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Value Judgments
     

Value Judgments

by Ellen Goodman
 
In "Value Judgments", Ellen Goodman takes the measure of contemporary American life with the originality, common sense, and humane insight that have made her one of our most trusted and admired commentators. This book collects more than 120 of the best pieces from Goodman's renowned column, revealing her striking mind and sharp wit as she applies them to a range of

Overview

In "Value Judgments", Ellen Goodman takes the measure of contemporary American life with the originality, common sense, and humane insight that have made her one of our most trusted and admired commentators. This book collects more than 120 of the best pieces from Goodman's renowned column, revealing her striking mind and sharp wit as she applies them to a range of topics as broad as America itself. Her enduring subject, she tells us in the book's introduction, is "the world as we experience it, a place where life spills over the retaining walls"-- and whether she is reflecting on the abortion wars, the changing roles of men and women, or the tensions and consolations of marriage and family life, her distinctive blend of cool reasonableness and sudden intuition strikes the reader again and again as the voice of our common wisdom. In everything she writes, Goodman is in search of our values, our "ethics and standards, the qualities in life that mean the most to us. The things that matter." Always genuine, continually provocative, surprising, and beguiling, "Value Judgments" leaves the reader with a refreshed and deepened understanding of the complex world that is ours.

Editorial Reviews

Publishers Weekly - Publisher's Weekly
True to her book's title, Boston Globe syndicated columnist Goodman makes many value judgments in this collection of some 130 columns. She advocates lifting the ban on gays in the military; gives credence to Anita Hill's sexual harassment charges against Supreme Court nominee Clarence Thomas; and lashes Woody Allen for failure to distinguish right from wrong in having an affair with Mia Farrow's adopted daughter. Goodman's pithy style and keen insights inform her essays on money and marriage, race relations, overpopulation, teaching children about sex, and urban squirrels as exemplars of adaptabilty and flat-out nerve. Although topical pieces on Madonna, the William Kennedy Smith date-rape trial and other fleeting events have lost their fizz, the columns, on balance, hold up well as a search for values in an age when parents neglect or abandon their children and children legally ``divorce'' their parents. (Oct.)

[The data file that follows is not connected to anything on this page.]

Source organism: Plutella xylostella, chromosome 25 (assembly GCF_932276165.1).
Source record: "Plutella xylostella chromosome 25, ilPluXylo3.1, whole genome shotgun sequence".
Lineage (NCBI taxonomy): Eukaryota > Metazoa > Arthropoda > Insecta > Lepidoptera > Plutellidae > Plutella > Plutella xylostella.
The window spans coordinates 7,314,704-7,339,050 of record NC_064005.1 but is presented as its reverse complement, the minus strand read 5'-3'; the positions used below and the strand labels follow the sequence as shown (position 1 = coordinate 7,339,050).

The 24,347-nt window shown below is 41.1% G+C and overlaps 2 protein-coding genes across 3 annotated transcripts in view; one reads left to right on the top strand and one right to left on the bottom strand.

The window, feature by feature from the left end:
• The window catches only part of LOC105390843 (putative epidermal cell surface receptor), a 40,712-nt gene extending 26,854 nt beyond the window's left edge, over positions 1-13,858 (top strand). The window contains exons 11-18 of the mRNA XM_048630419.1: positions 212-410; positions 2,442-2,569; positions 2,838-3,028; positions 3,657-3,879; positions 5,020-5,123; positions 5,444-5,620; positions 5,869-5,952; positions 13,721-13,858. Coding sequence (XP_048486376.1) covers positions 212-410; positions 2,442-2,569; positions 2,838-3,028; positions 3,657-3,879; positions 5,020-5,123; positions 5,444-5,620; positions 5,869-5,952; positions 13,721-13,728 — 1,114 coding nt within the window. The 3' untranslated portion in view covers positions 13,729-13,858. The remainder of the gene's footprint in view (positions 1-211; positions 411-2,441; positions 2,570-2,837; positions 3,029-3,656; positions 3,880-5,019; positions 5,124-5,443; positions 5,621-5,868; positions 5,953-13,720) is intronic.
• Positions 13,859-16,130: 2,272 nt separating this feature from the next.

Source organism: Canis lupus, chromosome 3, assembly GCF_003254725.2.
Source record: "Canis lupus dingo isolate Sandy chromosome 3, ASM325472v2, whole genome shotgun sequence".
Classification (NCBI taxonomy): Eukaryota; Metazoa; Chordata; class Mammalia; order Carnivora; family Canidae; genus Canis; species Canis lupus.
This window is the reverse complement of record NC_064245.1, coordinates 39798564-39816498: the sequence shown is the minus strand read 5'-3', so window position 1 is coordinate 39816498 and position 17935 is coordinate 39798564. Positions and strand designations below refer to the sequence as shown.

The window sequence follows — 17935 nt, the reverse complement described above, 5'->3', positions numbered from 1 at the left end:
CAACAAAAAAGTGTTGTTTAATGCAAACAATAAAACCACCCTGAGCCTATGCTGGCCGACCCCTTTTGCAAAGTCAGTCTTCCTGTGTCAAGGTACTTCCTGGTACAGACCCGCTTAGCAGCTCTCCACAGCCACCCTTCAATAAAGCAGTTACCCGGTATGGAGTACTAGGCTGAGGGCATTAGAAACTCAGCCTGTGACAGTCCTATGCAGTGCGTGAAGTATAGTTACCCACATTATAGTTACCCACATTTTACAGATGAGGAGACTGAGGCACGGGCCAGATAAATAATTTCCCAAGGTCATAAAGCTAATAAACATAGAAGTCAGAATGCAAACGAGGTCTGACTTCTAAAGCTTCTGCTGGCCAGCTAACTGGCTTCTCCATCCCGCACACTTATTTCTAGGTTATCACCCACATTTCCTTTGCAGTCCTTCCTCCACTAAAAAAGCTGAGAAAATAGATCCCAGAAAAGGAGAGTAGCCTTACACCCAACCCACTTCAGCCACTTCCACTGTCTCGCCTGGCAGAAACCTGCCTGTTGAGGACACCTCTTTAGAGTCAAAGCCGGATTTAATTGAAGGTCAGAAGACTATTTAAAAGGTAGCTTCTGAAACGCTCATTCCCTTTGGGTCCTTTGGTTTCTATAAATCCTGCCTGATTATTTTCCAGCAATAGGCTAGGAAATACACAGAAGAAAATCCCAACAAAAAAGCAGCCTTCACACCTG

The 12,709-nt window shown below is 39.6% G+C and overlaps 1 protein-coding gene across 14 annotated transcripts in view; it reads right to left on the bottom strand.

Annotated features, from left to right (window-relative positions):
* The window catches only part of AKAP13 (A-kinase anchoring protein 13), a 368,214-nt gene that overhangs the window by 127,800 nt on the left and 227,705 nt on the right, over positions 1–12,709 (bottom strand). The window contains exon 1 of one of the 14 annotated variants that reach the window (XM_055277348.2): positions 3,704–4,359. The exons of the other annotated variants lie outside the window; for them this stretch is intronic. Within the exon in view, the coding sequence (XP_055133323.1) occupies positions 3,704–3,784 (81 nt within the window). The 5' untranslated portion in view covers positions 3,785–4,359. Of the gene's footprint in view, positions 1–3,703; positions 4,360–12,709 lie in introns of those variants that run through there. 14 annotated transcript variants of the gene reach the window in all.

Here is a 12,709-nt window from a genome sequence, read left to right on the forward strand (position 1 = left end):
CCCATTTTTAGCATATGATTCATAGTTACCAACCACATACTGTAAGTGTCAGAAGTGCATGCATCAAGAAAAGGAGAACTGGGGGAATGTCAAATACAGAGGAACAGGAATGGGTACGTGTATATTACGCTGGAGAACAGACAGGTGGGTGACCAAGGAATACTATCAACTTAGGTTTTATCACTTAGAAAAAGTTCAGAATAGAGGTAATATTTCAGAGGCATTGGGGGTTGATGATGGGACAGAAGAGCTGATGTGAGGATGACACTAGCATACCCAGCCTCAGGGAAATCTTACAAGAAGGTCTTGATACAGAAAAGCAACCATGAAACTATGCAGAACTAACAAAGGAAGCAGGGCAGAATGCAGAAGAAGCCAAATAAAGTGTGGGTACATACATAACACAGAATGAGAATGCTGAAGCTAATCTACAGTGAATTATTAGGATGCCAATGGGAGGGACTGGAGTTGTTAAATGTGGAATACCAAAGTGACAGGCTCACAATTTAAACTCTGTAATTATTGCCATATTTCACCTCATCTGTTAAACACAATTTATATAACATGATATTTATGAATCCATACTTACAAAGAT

Library Journal
Pulitzer Prize-winning syndicated columnist Goodman has produced her fifth volume of collected columns (following Making Sense , LJ 8/89; Keeping in Touch , LJ 10/15/85; At Large , LJ 9/1/81; and Close to Home , LJ 12/1/79). Goodman, who describes the primary subject matter of her writing as a search for or explanation of values, here strives to reclaim the importance and legitimacy of making value judgments for both individuals and the community. Ranging in her coverage from the political campaign of 1992 to living and dying in a high-tech age, Goodman explores the ongoing individual and social struggles over values. Readers familiar with her work will find the moderately progressive and feminist stance of her pieces predictable, though the works themselves are well written. Recommended for collections where Goodman's earlier works have circulated well and for journalism collections. Previewed in Prepub Alert, LJ 6/15/93.-- Judy Solberg, Univ. of Maryland Libs., College Park

Product Details

ISBN-13:
9780060976590
Publisher:
HarperCollins Publishers
Publication date:
05/28/1995
Pages:
368
Product dimensions:
6.00(w) x 9.00(h) x 0.92(d)

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